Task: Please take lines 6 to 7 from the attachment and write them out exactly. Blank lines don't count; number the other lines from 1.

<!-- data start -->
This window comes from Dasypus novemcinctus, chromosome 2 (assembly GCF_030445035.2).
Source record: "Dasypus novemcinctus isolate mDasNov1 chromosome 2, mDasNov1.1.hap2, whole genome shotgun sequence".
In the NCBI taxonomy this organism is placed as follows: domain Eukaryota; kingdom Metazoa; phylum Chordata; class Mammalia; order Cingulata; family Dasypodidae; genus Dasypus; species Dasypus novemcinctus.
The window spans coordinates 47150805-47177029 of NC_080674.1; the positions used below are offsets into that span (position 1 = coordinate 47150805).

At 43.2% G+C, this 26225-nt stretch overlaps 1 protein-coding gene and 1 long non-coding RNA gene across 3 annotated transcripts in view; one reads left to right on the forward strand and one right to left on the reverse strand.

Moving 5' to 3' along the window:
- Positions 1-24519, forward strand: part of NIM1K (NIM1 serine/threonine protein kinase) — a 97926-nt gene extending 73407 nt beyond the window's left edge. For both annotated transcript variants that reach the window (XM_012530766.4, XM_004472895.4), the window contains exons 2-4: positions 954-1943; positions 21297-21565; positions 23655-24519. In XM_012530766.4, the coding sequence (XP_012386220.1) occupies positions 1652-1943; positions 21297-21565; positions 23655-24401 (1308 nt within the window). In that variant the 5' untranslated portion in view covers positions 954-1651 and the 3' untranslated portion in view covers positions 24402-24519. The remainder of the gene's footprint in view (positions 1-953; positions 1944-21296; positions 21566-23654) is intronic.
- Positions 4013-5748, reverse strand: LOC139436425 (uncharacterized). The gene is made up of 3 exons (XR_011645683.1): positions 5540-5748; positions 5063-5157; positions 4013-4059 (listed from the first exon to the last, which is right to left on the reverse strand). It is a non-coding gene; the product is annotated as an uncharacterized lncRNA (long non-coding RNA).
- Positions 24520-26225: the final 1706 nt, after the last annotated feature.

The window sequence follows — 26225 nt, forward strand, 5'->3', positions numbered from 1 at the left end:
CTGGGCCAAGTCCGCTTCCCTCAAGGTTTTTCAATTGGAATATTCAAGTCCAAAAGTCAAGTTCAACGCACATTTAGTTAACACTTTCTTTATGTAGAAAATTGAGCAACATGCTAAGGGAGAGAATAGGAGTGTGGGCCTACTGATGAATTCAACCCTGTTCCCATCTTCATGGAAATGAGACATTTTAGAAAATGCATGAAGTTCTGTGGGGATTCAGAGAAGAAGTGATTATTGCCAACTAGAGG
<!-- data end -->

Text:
Moving 5' to 3' along the window:
- Positions 1-24519, forward strand: part of NIM1K (NIM1 serine/threonine protein kinase) — a 97926-nt gene extending 73407 nt beyond the window's left edge. For both annotated transcript variants that reach the window (XM_012530766.4, XM_004472895.4), the window contains exons 2-4: positions 954-1943; positions 21297-21565; positions 23655-24519. In XM_012530766.4, the coding sequence (XP_012386220.1) occupies positions 1652-1943; positions 21297-21565; positions 23655-24401 (1308 nt within the window). In that variant the 5' untranslated portion in view covers positions 954-1651 and the 3' untranslated portion in view covers positions 24402-24519. The remainder of the gene's footprint in view (positions 1-953; positions 1944-21296; positions 21566-23654) is intronic.